10. Establish a CEL Senior Appointment program. One-on-one appointments of a CEL professional staff member with each senior student would be scheduled at the beginning of fall semester. Discussion would include students’ thoughts/ideas/plans for after graduation, brief reflection on what they have done in the past and where they are in preparing for the future, and an overview of CEL services/resources/programs.

III. Community connections

A. Existing program enhancements

  1. Strengthen on-line connections with alumni. Expand and enhance the Alumni Directory, including upgraded search tools, training for students in using the directory effectively, and incorporation of features recommended by current students and alumni. In addition, expand and enhance St. Olaf’s presence in social media, and our capacity for electronic connection with alumni via Skype and other video-conferencing services.
  2. Make vocation and career services available to alumni. Offer these services immediately to recent graduates (previous four class years), and provide them to all alumni when resources to support this are available.

B. New initiatives

  1. Develop and pilot a Mentor Network for Oles. Alumni and parents of current and former St. Olaf students will be recruited to serve as volunteer mentors of current students, who will participate in the program on a voluntary basis. Interacting in person or electronically, the mentor and mentee will engage in reflection, vocational discernment, career exploration and life planning. “Early mentoring” will be provided during the sophomore year, possibly as a component of the interim sophomore seminar proposed above, and focus on more general life goals and visioning. “Later mentoring” with a stronger focus on career development will be provided during the junior and senior years.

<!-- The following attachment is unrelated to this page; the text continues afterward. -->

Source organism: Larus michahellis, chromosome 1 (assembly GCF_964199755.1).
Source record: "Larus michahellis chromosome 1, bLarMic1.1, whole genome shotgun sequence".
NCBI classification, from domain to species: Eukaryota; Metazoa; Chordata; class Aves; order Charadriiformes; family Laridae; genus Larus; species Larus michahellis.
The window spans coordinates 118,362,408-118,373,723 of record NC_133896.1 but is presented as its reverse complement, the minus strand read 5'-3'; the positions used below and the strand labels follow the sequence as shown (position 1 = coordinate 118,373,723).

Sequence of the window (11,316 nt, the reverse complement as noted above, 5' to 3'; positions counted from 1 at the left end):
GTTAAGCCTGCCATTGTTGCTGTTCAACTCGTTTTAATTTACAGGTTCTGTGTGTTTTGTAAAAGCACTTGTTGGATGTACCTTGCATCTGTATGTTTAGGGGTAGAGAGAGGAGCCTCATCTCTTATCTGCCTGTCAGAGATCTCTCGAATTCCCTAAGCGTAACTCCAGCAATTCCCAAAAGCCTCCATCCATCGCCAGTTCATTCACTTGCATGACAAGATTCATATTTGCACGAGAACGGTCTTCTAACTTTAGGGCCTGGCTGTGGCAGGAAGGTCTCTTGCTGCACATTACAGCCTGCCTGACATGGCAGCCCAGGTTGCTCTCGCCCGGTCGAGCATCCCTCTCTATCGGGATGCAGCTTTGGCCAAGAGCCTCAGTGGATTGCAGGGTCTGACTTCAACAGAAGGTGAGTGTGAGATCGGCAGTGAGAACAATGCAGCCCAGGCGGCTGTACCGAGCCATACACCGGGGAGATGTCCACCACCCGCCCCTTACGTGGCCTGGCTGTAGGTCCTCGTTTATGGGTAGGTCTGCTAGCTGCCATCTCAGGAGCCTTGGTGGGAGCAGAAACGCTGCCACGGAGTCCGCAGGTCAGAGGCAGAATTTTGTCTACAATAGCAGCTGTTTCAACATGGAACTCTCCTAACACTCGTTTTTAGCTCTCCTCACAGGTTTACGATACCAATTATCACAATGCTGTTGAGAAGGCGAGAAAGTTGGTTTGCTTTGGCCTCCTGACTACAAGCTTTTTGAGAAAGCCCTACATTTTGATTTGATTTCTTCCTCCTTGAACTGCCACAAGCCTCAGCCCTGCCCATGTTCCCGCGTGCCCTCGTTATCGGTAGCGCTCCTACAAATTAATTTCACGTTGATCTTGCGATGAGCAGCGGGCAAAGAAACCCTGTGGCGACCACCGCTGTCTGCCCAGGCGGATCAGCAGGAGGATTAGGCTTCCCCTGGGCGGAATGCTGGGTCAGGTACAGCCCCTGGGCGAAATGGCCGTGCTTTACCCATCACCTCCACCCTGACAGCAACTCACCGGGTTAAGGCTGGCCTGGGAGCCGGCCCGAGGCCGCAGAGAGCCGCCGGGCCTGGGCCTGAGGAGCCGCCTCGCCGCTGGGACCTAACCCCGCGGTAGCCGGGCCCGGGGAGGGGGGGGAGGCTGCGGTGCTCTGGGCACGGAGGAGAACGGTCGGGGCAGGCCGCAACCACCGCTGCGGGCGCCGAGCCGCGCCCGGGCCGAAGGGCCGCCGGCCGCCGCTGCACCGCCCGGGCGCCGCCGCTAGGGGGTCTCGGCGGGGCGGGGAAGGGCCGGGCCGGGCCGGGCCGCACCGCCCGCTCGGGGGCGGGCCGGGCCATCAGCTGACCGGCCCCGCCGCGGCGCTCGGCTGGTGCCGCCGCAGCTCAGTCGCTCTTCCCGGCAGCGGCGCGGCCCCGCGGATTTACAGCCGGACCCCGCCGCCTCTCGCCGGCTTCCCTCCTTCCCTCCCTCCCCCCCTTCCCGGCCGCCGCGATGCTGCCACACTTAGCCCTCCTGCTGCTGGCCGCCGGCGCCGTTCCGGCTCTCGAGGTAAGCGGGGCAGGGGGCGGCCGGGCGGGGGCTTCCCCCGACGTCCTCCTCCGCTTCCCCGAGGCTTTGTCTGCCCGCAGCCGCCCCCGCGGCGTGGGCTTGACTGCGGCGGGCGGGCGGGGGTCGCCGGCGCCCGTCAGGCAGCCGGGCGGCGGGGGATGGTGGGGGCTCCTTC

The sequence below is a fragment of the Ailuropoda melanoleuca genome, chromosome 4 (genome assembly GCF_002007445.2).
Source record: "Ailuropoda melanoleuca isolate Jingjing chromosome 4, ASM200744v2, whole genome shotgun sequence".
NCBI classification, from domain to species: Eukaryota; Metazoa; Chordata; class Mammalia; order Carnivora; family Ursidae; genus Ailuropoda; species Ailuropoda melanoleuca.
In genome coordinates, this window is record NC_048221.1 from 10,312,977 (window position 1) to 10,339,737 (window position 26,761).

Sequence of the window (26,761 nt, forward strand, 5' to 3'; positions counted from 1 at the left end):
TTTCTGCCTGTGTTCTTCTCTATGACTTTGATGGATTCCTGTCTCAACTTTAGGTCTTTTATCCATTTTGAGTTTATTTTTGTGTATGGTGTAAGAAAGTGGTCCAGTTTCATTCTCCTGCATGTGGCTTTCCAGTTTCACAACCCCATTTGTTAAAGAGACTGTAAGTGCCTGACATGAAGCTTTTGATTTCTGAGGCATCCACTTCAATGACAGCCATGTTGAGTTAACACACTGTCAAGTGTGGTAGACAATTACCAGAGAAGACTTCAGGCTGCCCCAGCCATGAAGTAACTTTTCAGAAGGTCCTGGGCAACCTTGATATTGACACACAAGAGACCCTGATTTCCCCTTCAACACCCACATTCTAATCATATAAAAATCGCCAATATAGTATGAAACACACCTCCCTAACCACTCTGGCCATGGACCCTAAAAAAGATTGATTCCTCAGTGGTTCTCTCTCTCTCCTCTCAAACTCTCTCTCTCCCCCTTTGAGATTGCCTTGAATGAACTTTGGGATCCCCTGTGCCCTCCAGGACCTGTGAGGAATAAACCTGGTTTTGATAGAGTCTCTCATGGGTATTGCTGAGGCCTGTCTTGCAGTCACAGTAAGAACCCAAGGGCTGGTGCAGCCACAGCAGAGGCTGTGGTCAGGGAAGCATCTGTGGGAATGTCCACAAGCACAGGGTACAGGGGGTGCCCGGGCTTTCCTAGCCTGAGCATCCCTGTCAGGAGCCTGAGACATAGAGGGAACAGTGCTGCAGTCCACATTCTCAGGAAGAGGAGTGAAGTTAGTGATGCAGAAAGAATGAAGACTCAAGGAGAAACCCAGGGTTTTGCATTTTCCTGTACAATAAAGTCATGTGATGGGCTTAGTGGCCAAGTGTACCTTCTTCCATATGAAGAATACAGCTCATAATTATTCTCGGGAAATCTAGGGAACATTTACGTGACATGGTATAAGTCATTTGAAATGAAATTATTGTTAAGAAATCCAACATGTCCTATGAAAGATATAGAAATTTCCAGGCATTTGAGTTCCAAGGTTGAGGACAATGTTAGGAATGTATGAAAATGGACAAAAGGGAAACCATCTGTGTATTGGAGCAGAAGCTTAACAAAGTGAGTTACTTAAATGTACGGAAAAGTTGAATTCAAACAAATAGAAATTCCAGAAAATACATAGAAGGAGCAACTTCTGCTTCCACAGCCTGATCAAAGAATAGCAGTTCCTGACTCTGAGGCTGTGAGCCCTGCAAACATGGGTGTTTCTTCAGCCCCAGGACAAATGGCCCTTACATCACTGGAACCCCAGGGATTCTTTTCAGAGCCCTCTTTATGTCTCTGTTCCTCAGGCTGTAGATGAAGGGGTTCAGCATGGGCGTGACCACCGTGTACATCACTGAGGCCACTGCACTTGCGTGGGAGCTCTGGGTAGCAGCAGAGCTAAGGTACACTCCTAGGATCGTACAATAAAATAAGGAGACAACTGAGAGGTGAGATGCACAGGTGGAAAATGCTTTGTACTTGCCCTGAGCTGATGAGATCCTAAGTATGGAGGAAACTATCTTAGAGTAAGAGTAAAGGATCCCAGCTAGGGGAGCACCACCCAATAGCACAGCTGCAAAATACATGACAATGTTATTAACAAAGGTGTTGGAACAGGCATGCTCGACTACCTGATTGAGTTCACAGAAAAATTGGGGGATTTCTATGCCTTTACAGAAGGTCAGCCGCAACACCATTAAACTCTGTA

2. Cultivate Intentional Relationships with Top Employers. Identify those companies, agencies and groups that are top employers of St. Olaf graduates and “smother” them with attention. Bring our students and graduates to them, bring them to campus for special events, and encourage them to send their recruiters to on-campus job fairs and similar undertakings.
  3. Create an external advisory board for the CEL. The worlds of graduate and professional school, non-profit and for-profit corporations, and government agencies are changing very quickly and dramatically. The CEL is a primary gateway to all of them. An advisory board consisting of committed professionals from all these areas, and perhaps others, will support the CEL’s mission in ways that cannot be achieved using purely internal expertise.
  4. Initiate on-line Networking Guilds. Guilds convene students, alumni, faculty, staff, and friends of the College around common professional interests on the professional networking platform called LinkedIn. Alumni and other “masters” offer to student “apprentices” on-line and in-person mentoring, job-search or grad school application tips, externship and internship opportunities in their organizations, and connections to professional networks and entry-level positions.
  5. Create “centers of gravity” with a significant St. Olaf presence in defined geographic areas. A “center of gravity” would be defined by area-specific career development and job procurement resources; robust relationships with local businesses, organizations, graduate schools, agencies, etc.; internship, externship, and job-shadowing opportunities (including housing); a variety of alumni events; and alumni support for new graduates moving into the area.
  6. Launch coordinated externship programs in geographic “centers of gravity.” Groups of students would participate in five-day externships during Fall/ Winter/Spring Break in cities with a large alumni population. Supported by preparatory academic seminars and reflection sessions, they shadow alumni in their preferred area of study, participate in community service, and network with alumni living in the area.